When writing emails, we do like to "optimise" each individual element of the message. Which is a good thing, provided that optimisation takes account of how those elements interact with each other.
If it doesn't, you end up with mails like this:
From line, subject line and preheader are all individually optimised to ensure people recognise the message. But the combined impact is over the top and ignores the potential of, say, the subject line and preheader to better highlight why someone would want to take a closer look at the mail. (And, yes, I have seen mails like this!)
There's a broader impact to consider that depends on the combined impression generated by these elements as people work their way (or not!) through the email. It's why you might ask your copywriter for a headline change and find them rewriting the rest of the text, too. It all hangs together.
By way of example, here are three ideas that acknowledge the interaction of your call-to-action button with other elements (and apply equally to non-email text, too).
The main benefits of an offer or some information are likely expressed early on in a text or email, perhaps in the headline and first paragraph. It's worth testing whether a so-called benefit reminder in the CTA might boost response, especially if that CTA appears (much) further down the mail or page:
This reminder concept can also cover statements designed to address concerns or remove doubts:
Whether something looks clickable or tappable also depends on the other elements around it. If you have a lot of small banners, button-like shapes or highlighted text, then people may find it harder to pick out your actual linked CTAs.
One option (apart from a broader redesign) is to use an arrow or "right-pointing double angle quotation mark" to indicate something that takes you somewhere:
Not every email has a single CTA, and not every CTA is equally valuable. So...not every CTA should be equally prominent. You know intuitively that you wouldn't put your "Shop now" CTA in tiny light grey text next to a whopping great orange button marked "Unsubscribe".
This variable prominence helps draw readers to the most interesting or valuable of your promotional CTAs.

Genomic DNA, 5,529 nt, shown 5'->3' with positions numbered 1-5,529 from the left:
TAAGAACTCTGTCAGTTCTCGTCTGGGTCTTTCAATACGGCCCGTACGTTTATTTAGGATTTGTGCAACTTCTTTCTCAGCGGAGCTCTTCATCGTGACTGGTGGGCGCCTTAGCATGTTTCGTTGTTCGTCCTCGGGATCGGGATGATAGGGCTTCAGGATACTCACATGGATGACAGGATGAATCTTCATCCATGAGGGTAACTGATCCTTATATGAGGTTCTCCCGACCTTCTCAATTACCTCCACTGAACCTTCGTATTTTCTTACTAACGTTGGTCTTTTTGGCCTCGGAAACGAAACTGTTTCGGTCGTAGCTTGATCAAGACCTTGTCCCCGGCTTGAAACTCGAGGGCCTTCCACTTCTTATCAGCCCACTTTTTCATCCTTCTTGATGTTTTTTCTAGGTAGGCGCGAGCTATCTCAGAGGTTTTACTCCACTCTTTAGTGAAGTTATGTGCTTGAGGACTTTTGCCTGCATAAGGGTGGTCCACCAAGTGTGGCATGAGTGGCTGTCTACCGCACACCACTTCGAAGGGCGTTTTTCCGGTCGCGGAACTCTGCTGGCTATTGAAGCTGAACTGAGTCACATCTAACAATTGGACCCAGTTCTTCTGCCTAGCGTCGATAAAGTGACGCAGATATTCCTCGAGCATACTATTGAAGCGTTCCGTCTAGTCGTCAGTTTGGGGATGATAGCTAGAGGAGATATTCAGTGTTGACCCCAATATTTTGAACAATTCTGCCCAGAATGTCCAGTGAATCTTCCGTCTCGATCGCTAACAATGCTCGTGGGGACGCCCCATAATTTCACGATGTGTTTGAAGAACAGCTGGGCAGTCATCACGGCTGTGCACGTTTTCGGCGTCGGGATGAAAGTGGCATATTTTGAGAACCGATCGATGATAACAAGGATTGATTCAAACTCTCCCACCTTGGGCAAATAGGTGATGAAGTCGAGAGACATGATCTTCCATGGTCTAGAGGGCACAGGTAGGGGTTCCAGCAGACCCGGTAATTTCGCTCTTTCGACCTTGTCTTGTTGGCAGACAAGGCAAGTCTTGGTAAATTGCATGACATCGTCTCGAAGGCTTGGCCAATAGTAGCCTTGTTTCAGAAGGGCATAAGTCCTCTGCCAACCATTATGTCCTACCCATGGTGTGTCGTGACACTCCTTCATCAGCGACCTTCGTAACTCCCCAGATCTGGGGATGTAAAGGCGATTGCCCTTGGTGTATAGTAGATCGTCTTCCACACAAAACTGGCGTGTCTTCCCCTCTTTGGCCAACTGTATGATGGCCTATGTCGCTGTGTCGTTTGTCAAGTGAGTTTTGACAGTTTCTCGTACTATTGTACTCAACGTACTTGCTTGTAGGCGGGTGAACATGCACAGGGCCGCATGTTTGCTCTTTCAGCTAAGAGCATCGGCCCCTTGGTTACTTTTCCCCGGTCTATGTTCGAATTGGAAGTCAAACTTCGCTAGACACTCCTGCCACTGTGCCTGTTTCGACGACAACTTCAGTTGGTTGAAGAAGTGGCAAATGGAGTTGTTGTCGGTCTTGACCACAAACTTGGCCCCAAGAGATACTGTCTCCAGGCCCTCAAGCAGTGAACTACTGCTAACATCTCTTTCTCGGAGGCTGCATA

Smart Insights does this when you browse membership options, highlighting the one that makes most sense for visitors:
Since each audience is unique, it's hard to predict responses to copy and design changes. There are few guarantees and different CTA approaches can lead to improvements, change nothing or make things worse. So test these suggestions out for yourself. You'll also find many more tips in the CTA module in our SmartInsights copywriting course.
By Mark Brownlow
Mark Brownlow is a former email copywriter and publisher of the retired Email Marketing Reports site. He now works as a lecturer and writer. Connect with him via Lost Opinions.
Start the discussion on our community and social networks
Recommended Blog Posts
Recapture the attention – and transactions – of your e-commerce cart abandoners Every hour of every day thousands of e-commerce website visitors add items to their shopping carts, then quietly leave without purchasing anything. Even more surprising, most website owners …..
Popular Blog Posts
Statistics on consumer mobile usage and adoption to inform your mobile marketing strategy mobile site design and app development “Mobile to overtake fixed Internet access by 2014” was the huge headline summarising the bold prediction from 2008 by Mary Meeker, an …..
Our compilation of the latest social media statistics of consumer adoption and usage Social networks are now so well established, that there is a core ‘top 5’ social networks that don’t change much from year-to-year. But, as we’ll see in …..
Amazon’s business strategy, revenue model and culture of metrics: a history I’ve used Amazon as a case study in my books for nearly 20 years now since I think all types of businesses can learn from their digital business strategy. From startups …..